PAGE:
As the largest and most valuable government-owned electricity company, Binns said Meridian was ready for partial privatisation in the event the government decided to proceed with a sale, and that it had established a permanent "due diligence room" allowing all relevant company records to be kept up to date.

In an update on Meridian's outlook, Binns confirmed that Meridian's half year profit to Dec. 30 would be lower than last year's, as flagged, but not as low as had been originally thought. The company would exceed its earnings before interest, tax, depreciation, amortisation and movements in the value of financial instruments for the year to June 30.

He expected a few anxious months while Transpower commissioned the new Cook Strait electricity cable early next year, since any unforeseen outages could hit earnings, and the company "can't wait" for the transmission constraints between the two islands to disappear once the new connection, called Pole 3, to go live.

Unlike some other industry participants, Meridian supported the Electricity Authority's recent draft decisions on how to share the cost of transmission among generators, and had been advocating such an approach for some years. It would submit that some elements of the proposals could be simplified, said Binns.

(BusinessDesk)

© Scoop Media

 
 
 
 
 
Business Headlines | Sci-Tech Headlines

 

Half Full: Dairy Payouts Steady, Cash Will Be Tight

Industry body DairyNZ is advising farmers to focus on strong cashflow management as they look ahead to the 2015-16 season following Fonterra's half-year results announcement today. More>>

ALSO:

First Union: Cotton On Plans To Use “Tea Break” Law

“The Prime Minister reassured New Zealanders that ‘post the passing of this law, will you all of a sudden find thousands of workers who are denied having a tea break? The answer is absolutely not’... Cotton On is proposing to remove tea and meal breaks for workers in its safety sensitive distribution centre. How long before other major chains try and follow suit?” More>>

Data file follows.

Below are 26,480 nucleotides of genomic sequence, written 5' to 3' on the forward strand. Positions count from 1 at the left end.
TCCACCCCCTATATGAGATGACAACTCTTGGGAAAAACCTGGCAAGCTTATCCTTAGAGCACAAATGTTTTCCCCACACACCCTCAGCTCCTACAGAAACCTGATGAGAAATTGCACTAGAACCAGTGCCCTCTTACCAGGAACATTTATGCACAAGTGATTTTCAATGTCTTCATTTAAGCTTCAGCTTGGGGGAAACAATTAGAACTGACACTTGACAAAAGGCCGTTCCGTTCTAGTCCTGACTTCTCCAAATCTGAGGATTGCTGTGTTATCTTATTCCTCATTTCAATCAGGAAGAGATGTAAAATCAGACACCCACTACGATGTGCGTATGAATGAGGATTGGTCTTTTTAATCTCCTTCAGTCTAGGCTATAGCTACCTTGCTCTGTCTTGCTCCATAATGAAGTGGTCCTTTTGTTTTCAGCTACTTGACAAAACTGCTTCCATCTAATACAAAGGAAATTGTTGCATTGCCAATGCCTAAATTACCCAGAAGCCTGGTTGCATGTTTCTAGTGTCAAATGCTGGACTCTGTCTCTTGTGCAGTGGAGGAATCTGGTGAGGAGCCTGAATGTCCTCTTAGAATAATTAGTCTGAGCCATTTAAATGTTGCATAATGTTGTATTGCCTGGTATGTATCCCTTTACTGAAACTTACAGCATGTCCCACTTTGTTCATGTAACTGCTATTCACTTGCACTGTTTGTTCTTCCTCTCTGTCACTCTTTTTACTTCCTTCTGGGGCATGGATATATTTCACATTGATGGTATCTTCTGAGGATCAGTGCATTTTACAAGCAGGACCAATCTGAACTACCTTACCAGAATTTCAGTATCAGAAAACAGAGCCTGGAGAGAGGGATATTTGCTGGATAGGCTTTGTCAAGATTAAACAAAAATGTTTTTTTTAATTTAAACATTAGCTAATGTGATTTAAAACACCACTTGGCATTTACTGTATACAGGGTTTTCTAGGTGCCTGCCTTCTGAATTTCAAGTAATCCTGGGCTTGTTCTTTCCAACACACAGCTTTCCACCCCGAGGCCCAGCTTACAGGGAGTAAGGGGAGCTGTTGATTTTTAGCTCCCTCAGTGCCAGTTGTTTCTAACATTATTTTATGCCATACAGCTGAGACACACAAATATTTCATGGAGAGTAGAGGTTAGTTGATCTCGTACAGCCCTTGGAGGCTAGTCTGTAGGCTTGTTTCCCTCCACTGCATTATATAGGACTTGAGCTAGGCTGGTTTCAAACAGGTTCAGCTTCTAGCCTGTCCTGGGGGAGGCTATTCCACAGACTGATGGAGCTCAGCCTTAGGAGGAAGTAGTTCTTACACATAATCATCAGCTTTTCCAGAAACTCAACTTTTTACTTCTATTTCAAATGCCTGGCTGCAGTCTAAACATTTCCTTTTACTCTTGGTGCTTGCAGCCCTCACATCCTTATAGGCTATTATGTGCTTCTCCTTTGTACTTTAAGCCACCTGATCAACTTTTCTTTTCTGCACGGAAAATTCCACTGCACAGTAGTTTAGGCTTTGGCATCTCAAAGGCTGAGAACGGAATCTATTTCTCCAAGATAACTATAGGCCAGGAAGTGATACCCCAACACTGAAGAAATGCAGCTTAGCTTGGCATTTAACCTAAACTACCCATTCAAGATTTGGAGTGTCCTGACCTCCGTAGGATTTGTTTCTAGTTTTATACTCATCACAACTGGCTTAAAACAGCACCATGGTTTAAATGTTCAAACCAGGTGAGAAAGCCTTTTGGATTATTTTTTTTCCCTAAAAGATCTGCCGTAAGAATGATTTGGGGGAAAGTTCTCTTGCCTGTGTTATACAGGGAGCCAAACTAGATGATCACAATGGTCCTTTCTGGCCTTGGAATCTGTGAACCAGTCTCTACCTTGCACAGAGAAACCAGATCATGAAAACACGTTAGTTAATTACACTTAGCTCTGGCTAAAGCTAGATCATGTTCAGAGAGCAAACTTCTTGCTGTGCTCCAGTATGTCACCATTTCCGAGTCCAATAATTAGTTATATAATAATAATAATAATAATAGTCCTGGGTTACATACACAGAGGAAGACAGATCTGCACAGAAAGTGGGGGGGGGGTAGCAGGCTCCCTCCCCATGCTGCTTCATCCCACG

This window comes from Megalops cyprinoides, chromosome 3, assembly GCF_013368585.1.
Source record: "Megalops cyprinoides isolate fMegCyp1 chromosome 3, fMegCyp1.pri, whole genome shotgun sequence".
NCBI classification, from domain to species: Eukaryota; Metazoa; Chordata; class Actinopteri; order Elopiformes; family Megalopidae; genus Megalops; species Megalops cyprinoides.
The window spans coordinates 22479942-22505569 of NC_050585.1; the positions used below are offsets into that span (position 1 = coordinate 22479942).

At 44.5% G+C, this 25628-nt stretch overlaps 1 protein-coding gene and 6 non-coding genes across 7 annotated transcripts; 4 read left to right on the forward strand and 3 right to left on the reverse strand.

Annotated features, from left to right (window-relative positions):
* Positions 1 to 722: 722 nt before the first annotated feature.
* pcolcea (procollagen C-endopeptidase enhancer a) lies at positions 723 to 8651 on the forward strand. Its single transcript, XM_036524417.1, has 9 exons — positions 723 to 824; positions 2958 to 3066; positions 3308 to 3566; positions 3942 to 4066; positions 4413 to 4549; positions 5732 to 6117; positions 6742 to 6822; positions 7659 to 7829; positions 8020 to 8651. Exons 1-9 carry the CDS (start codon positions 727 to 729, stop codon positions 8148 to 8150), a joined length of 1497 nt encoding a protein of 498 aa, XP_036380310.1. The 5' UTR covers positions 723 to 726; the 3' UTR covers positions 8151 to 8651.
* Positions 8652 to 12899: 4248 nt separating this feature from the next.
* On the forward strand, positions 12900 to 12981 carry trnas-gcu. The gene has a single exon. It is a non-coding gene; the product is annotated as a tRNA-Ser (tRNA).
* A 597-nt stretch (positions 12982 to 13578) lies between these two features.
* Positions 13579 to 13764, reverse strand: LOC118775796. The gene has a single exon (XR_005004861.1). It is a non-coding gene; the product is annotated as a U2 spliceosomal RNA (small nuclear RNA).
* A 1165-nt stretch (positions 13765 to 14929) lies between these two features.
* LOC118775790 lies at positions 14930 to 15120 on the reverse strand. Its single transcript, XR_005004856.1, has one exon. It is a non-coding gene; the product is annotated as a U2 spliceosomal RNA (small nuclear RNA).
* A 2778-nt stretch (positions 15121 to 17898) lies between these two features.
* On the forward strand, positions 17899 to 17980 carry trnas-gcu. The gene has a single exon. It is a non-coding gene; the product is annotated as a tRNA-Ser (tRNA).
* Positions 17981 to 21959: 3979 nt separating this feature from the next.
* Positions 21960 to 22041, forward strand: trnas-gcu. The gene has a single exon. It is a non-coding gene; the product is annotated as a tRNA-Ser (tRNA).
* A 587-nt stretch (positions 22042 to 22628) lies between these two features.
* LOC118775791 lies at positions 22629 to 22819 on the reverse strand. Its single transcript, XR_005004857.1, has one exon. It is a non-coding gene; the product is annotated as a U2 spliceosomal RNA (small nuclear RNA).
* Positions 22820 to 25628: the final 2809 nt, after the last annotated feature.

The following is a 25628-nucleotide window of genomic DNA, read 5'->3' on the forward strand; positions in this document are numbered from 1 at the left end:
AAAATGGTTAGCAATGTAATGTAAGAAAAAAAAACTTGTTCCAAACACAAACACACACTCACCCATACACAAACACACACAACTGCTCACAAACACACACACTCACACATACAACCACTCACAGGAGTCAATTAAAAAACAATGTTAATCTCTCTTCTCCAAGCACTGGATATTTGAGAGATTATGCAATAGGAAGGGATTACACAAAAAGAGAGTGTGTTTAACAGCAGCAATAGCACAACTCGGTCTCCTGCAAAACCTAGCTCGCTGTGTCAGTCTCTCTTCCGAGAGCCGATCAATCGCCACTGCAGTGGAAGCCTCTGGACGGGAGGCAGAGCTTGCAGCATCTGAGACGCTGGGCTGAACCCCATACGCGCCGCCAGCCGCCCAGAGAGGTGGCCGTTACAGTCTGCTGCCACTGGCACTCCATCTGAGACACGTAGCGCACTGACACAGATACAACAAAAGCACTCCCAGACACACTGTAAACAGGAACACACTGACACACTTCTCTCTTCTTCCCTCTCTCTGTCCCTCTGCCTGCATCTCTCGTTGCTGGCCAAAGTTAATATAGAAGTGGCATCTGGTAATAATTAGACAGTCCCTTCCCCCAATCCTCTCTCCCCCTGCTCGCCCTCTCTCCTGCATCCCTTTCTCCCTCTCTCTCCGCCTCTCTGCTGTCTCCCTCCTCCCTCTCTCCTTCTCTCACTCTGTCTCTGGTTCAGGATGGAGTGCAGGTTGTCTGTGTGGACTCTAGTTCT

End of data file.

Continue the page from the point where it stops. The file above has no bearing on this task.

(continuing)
ALSO:

Scoop Business: NZ-Korea FTA Signed Amid Spying, Lost Sovereignty Claims

A long-awaited free trade agreement between New Zealand and South Korea has been signed in Seoul by Prime Minister John Key and the Korean president, Park Geun-hye. More>>

ALSO:

PM Visit: NZ And Viet Nam Agree Ambitious Trade Target

New Zealand and Viet Nam have agreed an ambitious target of doubling two-way goods and service trade to around $2.2 billion by 2020, Prime Minister John Key has announced. More>>

ALSO:

Scoop Business: NZ Economy Grows 0.8% In Fourth Quarter

The New Zealand economy expanded in the fourth quarter as tourists drove growth in retailing and accommodation, and property sales increased demand for real estate services. More>>

ALSO:

Scoop Business: RBNZ’s Wheeler Keeps OCR On Hold, No Rate Hikes Ahead

The Reserve Bank has removed the prospect of future interest rate hikes from its forecast horizon as a strong kiwi dollar and cheap oil hold down inflation, and the central bank ponders whether to lower its assessment of where “neutral” interest rates should be. The kiwi dollar gained. More>>

ALSO:

Get More From Scoop

 
 
 
 
 
 
 
 
 
Business
Search Scoop  
 
 
Powered by Vodafone
NZ independent news